the T command followed by the function name will show you its type

    The arrow separates the types in the function signature.
    The last type is the return type, the rest are parameter type.
    This function accepts two Bools and returns a String, AKA list of Char
    There is a very good reason why the parameter and return types are both separated by arrows,
    but we won&apos;t go into that now.&quot;














  • There&apos;s a lot more that you can do with pattern matching other than deal with tuples.
    You can pattern match lists constructed with collun.
    Start with the Name to bind the first list element to
    follow it with the collun list constructer
    and then the Name to bind the rest of the list to.
    Now we can put a list value in.
    and see what values were bound
    The first value in the list, one, was bound to &apos;x&apos;. The
    rest of the list was bound to &apos;xs&apos;&quot;

    This pattern match reverses the operation of the colon function,
    which we can use to build the list back up
    You can use pattern matching define multiple branches of a function.
    Ignore the curly braces and semi-colluns. They&apos;re here to make GHCI happy.
    First we can define than &apos;f&apos; of the empty list is simply the empty list.
    This is our termination condition for a recursiv definition.
    With the empty case taken care of, we can safely pattern match a non-empty
    list and compute on it.
    Now we have a fuction that multiplies every item in a list by 2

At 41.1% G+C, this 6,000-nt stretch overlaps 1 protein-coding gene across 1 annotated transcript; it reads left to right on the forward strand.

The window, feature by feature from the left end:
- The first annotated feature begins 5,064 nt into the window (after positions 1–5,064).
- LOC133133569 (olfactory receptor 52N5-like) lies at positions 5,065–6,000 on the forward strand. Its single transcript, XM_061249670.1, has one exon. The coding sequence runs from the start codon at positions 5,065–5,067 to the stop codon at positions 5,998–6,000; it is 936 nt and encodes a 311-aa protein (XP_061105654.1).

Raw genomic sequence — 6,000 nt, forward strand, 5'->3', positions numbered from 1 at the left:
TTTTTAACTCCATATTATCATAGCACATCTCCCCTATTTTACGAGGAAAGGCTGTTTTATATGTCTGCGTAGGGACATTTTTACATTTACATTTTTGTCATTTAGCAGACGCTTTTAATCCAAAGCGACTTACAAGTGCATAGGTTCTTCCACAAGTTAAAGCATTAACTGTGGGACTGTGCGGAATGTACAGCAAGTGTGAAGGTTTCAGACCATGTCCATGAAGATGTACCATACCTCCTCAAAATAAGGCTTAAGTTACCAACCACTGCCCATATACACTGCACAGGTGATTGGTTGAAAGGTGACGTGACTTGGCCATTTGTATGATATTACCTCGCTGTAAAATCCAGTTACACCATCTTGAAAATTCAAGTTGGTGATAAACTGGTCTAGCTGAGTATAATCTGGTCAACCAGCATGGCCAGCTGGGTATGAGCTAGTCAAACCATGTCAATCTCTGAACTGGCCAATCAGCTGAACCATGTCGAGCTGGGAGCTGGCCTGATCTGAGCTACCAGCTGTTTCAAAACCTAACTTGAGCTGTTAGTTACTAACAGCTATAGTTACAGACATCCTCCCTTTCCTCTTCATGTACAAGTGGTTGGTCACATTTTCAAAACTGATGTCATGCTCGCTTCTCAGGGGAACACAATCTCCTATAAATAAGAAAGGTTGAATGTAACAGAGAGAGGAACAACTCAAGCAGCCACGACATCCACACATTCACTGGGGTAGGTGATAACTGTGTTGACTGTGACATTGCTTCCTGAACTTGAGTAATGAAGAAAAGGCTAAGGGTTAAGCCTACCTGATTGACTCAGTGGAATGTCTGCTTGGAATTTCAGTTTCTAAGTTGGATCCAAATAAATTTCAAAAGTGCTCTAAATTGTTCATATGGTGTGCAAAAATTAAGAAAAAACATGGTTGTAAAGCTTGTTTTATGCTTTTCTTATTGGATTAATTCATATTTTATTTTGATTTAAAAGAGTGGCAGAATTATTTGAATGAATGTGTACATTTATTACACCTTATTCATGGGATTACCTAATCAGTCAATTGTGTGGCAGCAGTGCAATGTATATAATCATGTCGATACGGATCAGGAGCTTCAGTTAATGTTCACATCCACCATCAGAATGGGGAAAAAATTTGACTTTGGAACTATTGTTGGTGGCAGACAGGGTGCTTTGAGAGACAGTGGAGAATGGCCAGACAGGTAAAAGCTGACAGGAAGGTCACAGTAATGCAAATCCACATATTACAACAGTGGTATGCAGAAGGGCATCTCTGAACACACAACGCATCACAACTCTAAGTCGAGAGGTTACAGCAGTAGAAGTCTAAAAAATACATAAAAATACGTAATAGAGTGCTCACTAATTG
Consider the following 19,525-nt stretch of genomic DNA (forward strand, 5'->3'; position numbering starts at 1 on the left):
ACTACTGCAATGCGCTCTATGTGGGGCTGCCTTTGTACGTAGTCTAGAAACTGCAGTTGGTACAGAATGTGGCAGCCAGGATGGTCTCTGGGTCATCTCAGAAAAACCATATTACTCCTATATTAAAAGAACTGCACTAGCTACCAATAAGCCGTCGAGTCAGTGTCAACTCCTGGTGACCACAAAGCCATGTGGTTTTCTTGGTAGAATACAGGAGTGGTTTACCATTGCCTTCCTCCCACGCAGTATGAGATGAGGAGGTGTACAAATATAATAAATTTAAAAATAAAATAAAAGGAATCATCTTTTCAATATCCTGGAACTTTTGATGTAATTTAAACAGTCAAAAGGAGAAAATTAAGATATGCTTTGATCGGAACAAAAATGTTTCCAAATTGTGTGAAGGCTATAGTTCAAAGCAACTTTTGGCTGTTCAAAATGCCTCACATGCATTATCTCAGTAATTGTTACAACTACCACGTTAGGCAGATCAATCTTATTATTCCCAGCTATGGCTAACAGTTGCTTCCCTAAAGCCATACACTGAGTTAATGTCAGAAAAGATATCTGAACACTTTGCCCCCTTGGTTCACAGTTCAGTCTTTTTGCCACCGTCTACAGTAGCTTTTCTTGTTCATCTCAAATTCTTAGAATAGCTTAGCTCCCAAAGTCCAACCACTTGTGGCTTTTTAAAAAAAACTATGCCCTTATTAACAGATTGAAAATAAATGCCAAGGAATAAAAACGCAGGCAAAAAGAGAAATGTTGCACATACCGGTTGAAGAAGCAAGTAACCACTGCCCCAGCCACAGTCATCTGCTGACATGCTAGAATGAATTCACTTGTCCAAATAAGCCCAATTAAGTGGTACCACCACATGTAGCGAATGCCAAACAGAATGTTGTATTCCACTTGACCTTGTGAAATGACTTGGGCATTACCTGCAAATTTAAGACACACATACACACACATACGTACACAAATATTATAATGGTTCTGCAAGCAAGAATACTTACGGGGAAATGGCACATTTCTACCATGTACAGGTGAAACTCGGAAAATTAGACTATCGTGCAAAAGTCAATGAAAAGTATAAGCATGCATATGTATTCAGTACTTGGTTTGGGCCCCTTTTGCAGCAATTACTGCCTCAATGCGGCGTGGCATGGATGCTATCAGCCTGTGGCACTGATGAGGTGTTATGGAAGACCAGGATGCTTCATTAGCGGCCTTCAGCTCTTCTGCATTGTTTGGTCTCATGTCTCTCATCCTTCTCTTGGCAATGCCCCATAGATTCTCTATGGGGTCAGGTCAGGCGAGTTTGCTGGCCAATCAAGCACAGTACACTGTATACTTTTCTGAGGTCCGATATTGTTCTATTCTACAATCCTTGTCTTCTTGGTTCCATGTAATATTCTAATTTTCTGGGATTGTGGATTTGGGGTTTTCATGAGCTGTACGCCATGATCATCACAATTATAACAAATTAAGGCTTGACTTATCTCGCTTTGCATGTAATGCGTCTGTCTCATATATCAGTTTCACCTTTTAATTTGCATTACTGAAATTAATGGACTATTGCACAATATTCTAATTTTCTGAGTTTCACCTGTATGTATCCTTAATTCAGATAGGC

If we define a function that ends up failing to match a pattern,
    we will get an error message at runtime.







  • Because haskell is lazy, we can define an infinitely recursiv function.
    Let&apos;s define a function that starting at &apos;n&apos; and counts up by step &apos;s&apos;, returning a List.
    The first element of the list is simply &apos;n&apos;
    The remainder of the list is defined by recursivly calling &apos;f&apos;, using the next number in the list
    as the new starting point
    In a strict language we would recurs infinitely as soon as we used the &apos;f&apos; function.
    In Haskell, however, as long as we only ask for a finite portion of the list we are ok
    If we try to print out the entire list, then our program goes into a infinite loop.
    It will keep printing values forever, until we interrupt it with &apos;control c&apos;.




















  • To make this program work we&apos;ll need four pure functions and a main function
    Functions: singularize, singularizeWords, singularizeLines, singularizeContent
    Let&apos;s start with the &apos;singularize&apos; function. It&amp;#x2019;s type is String -&gt; String
    The singuralization scheme is going to be very naive: it will simply strip of a single trailing &apos;s&apos; character
    We&apos;ll implement the function with recursion, starting with the base case. **Problem is recursive**
    Using pattern matching on base case: handle when the recursion has no more characters left